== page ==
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One wonders why it took so long for this gem to hit the bins! Cliches by the “Steve Lacy Seven” was recorded in 1982 and newly released on the hatOlogy label. Here, Lacy performs three pieces, which were part of his repertoire during the 70’s along with other compositions of equal significance. The opener, “Stamps” boasts a large ensemble sound partly due to the excellent audio engineering by Peter Pfister who generally possesses the Midas touch and is without a doubt one of the finest and most respected recording engineers on the planet. Along with subtle yet intelligent injections of echo, reverb and an overall superb mix; sonorous harmonies, authoritative choruses and free flight soloing by alto/soprano saxophonist Steve Potts, trombonist George Lewis and soprano saxophonist Steve Lacy seem larger than life. “Wickets” is based upon a somewhat abstract blues motif and is constructed around themes that could have easily been derived from Monk’s odd-metered rhythmic nuances as the pianist often integrated his glib, casual left-hand voicings into the recurring melodies and of course Monk’s influence on Lacy is well documented. Here, the soloists surge inward with casual, affable lines as free-improvisation gradually evolves in seamless fashion or similar to a slow – U-turn. Longtime Lacy bassist, Jean-Jacques Avenel stretches a bit towards the end of this piece yet provides a re-entry point for the ensemble to revisit the opening theme. Throughout this piece, we are enamored by the magnificent soloing and thematic construction by pianist Bobby Few, trombonist George Lewis and Lacy. The band go full-throttle on the hybrid free-jazz/swing piece titled, “The Whammies” as trombonist George Lewis produces rapid single note flurries with the grace and speed of a hot shot bop trumpeter.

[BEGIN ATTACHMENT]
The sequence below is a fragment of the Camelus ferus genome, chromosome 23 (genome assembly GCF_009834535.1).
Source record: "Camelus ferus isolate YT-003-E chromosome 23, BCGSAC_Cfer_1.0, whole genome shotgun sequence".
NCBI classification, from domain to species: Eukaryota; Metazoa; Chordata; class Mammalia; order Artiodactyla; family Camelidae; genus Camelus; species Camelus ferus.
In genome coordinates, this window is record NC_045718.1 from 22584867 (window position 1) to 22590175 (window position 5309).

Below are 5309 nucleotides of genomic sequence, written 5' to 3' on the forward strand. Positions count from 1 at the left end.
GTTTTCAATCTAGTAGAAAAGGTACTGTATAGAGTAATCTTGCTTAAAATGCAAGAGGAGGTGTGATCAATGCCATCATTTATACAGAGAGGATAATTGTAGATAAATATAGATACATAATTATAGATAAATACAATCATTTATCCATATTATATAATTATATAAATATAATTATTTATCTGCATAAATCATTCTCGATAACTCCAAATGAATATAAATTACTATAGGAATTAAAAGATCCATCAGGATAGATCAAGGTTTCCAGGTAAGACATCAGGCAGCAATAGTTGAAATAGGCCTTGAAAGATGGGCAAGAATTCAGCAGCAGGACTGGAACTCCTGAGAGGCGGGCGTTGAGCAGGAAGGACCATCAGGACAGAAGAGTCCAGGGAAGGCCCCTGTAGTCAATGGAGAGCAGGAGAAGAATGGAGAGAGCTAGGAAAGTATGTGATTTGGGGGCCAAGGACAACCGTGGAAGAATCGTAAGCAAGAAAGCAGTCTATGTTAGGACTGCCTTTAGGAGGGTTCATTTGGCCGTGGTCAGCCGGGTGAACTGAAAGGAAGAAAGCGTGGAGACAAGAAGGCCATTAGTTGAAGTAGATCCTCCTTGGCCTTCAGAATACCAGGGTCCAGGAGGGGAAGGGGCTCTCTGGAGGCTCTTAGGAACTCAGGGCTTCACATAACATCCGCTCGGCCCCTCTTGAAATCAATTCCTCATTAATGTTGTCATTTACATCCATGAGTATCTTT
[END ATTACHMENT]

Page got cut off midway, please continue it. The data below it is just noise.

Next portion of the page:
The saga continues with “The Dumps” which features a linear swing-bop melody giving way to circular movement as everyone gets ample soloing space amid the overall thrust and highly charged momentum. The final composition, “Cliches” commences with dainty or soft African percussion while the ethnocentric marimba-like instrument subtly states the ensuing and recurring theme thus setting the panoramic view for this 22-minute opus. Highlights here are Irene Aebi’s passionate vocals, rumbling, forceful rhythms and climactic thematic invention.
Cliches is absolutely essential listening for fans of this brilliant soprano saxophonist-composer! Along with his two prominent 1999 releases, The Cry and The Rent Steve Lacy could conceivably capture three spots on various 1999 top ten lists. A moot or insignificant point? Perhaps, yet the indications are that of a world class musician who along with his estimable bandmates present the jazz world with 63-minutes of music magic as Cliches is yet another noteworthy addition to Steve Lacy’s distinguished recorded legacy! * * * * *
I love jazz because of its ability to evoke such tremendous emotion... primarily joy!
I was first exposed to jazz by my grandparents.
The first jazz record I bought was Jim Beard's Song of the Sun or maybe Steely Dan's Aja.
My advice to new listeners: remain varied in your listening habits, and of course keep listening, keep listening, keep listening!
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